Microsoft Office may be the de facto productivity tool for millions of workers worldwide, but it’s no monolith. Rather than a single, towering smooth-black Office, there’s a whole Stonehenge of options: Office on the iPhone, on iPad, Office on Android smartphones, Office on personal computers, Windows and macOS, Office with a handful of applications, Office with fist-fulls of apps.

But when you get down to it, there are really only two kinds of Office. One, labeled Office 2019, is the stand-alone suite that traces its roots back to the last century. The other, Office 365, is the subscription service that debuted in 2011.

How they differ can be confusing, especially since each includes, more or less, the same applications. Here are three ways to tell these tools apart, and a look at what’s coming, based on Microsoft’s new support policies for both Office 2019 and Office 365.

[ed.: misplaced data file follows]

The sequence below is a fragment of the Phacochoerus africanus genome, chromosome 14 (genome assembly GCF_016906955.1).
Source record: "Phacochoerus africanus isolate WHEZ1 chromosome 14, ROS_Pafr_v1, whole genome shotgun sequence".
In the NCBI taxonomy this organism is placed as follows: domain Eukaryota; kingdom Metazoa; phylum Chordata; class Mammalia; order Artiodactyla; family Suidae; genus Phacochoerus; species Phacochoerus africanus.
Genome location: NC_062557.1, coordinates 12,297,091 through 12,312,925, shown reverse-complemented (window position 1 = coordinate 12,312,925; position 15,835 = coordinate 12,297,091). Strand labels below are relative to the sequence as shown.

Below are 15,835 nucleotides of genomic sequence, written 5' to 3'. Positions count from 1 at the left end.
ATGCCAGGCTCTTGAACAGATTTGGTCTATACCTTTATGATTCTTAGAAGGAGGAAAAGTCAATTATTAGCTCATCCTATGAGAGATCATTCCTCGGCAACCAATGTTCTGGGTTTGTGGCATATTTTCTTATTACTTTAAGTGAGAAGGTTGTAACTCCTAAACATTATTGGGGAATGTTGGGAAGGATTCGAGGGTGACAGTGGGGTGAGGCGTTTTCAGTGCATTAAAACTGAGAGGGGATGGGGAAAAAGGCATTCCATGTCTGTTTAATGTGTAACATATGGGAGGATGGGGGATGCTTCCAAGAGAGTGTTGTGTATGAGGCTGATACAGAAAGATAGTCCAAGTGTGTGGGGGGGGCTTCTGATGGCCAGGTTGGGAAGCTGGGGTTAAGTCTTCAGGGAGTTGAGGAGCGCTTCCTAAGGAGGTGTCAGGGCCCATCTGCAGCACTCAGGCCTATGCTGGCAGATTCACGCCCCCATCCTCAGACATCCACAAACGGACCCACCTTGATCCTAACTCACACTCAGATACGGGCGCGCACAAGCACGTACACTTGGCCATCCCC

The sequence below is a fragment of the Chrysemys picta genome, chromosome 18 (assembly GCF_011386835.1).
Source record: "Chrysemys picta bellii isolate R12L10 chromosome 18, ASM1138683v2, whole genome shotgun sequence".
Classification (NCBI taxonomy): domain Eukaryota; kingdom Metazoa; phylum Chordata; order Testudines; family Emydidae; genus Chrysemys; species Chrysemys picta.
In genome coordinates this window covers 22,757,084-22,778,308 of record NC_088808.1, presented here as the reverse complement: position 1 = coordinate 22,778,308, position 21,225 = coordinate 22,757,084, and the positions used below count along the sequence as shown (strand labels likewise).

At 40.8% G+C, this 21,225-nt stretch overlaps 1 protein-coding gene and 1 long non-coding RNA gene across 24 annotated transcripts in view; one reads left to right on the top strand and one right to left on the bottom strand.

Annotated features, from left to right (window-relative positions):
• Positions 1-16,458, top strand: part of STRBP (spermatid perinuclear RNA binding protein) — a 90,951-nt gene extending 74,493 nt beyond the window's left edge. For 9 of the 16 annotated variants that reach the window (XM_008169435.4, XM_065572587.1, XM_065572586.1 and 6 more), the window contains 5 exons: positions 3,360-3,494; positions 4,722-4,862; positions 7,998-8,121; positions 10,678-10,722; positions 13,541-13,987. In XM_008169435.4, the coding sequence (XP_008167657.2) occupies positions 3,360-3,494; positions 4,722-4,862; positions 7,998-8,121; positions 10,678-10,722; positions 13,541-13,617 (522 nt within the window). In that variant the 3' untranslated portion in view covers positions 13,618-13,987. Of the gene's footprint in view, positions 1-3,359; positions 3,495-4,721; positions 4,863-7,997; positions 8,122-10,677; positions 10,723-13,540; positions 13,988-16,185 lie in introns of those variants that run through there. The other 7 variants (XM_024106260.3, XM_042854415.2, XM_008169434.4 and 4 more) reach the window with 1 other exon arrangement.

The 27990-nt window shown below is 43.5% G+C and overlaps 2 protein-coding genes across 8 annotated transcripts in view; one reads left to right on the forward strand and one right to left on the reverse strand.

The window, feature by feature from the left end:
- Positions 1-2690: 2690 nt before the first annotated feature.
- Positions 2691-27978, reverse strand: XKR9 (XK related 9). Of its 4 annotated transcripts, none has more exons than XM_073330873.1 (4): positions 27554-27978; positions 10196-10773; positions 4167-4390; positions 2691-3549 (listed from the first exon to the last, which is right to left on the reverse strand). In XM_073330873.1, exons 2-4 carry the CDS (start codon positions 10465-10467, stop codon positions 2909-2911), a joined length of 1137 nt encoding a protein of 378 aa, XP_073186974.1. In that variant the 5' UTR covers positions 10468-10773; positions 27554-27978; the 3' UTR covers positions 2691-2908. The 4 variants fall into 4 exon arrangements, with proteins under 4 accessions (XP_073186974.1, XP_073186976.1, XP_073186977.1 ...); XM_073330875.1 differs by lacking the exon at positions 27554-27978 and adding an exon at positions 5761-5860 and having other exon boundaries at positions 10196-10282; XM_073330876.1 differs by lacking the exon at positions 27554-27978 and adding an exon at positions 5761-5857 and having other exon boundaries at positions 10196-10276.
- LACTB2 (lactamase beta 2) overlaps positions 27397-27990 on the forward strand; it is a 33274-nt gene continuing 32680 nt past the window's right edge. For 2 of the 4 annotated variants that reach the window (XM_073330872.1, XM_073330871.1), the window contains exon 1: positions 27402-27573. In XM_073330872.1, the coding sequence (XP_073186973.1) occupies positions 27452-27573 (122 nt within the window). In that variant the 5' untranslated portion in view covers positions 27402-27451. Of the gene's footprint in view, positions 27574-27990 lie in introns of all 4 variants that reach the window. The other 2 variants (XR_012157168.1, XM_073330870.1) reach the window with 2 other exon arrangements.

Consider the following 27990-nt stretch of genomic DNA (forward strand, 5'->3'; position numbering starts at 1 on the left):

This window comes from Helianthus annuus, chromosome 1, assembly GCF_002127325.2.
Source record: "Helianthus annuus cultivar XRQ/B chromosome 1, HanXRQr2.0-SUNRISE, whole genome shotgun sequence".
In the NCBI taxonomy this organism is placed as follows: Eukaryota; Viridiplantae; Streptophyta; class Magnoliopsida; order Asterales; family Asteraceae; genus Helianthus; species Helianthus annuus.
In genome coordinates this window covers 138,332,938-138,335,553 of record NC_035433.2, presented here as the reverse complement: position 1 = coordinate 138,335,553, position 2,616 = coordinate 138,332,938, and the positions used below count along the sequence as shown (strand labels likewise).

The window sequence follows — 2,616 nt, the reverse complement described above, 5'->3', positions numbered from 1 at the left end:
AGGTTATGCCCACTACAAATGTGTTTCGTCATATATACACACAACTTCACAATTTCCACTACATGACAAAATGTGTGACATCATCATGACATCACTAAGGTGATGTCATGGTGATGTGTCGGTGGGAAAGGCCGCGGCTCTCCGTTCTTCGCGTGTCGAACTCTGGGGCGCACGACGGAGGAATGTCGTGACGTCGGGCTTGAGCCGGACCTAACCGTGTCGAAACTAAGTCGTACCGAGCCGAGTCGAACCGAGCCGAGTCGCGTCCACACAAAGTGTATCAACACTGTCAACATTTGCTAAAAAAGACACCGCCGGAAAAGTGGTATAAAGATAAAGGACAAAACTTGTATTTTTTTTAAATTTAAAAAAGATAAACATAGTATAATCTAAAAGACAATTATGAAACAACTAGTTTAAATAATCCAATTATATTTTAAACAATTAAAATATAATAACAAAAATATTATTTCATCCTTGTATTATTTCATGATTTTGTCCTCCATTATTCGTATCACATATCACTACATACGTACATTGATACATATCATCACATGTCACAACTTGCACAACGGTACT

microsoft office 365 desktop subscription versionJD Sartain / IDG Worldwide
Microsoft Office 365 Desktop subscription version

How Office is paid for

Of the differences between Office 2019 and Office 365, purchase plans are among the most striking.

Office 2019, whether bought one copy at a time in retail or in lots of hundreds via volume licensing, has been dubbed a “one-time purchase” by Microsoft to spell out how it’s paid for. (Labels like “perpetual,” which have been widely used by Computerworld, technically note the type of license rather than payment methodology, but in Office’s case, the kind of license is tied to whether it was bought outright or simply “rented.”)

Microsoft defines the term as when “…you pay a single, up-front cost to get Office applications for one computer.” Up-front is the key adjective there; Office 2019’s entire purchase price must be laid out before receiving the software.

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